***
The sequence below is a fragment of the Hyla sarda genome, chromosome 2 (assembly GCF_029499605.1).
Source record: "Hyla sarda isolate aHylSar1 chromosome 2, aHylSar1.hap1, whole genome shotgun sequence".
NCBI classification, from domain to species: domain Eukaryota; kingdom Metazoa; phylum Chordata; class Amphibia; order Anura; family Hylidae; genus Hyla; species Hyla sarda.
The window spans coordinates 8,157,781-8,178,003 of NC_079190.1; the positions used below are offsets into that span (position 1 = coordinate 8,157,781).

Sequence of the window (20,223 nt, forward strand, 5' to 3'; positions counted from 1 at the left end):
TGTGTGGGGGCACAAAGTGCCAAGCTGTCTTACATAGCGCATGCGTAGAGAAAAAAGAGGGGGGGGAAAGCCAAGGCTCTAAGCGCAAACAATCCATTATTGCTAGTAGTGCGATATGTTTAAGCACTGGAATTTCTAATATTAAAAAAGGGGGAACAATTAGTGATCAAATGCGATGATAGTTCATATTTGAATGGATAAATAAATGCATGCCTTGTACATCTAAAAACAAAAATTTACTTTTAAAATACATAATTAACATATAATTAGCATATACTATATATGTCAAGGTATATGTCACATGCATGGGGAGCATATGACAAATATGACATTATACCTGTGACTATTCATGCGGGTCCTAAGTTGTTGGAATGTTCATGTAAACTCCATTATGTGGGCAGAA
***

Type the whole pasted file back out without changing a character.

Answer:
The sequence below is a fragment of the Hyla sarda genome, chromosome 2 (assembly GCF_029499605.1).
Source record: "Hyla sarda isolate aHylSar1 chromosome 2, aHylSar1.hap1, whole genome shotgun sequence".
NCBI classification, from domain to species: domain Eukaryota; kingdom Metazoa; phylum Chordata; class Amphibia; order Anura; family Hylidae; genus Hyla; species Hyla sarda.
The window spans coordinates 8,157,781-8,178,003 of NC_079190.1; the positions used below are offsets into that span (position 1 = coordinate 8,157,781).

Sequence of the window (20,223 nt, forward strand, 5' to 3'; positions counted from 1 at the left end):
TGTGTGGGGGCACAAAGTGCCAAGCTGTCTTACATAGCGCATGCGTAGAGAAAAAAGAGGGGGGGGAAAGCCAAGGCTCTAAGCGCAAACAATCCATTATTGCTAGTAGTGCGATATGTTTAAGCACTGGAATTTCTAATATTAAAAAAGGGGGAACAATTAGTGATCAAATGCGATGATAGTTCATATTTGAATGGATAAATAAATGCATGCCTTGTACATCTAAAAACAAAAATTTACTTTTAAAATACATAATTAACATATAATTAGCATATACTATATATGTCAAGGTATATGTCACATGCATGGGGAGCATATGACAAATATGACATTATACCTGTGACTATTCATGCGGGTCCTAAGTTGTTGGAATGTTCATGTAAACTCCATTATGTGGGCAGAA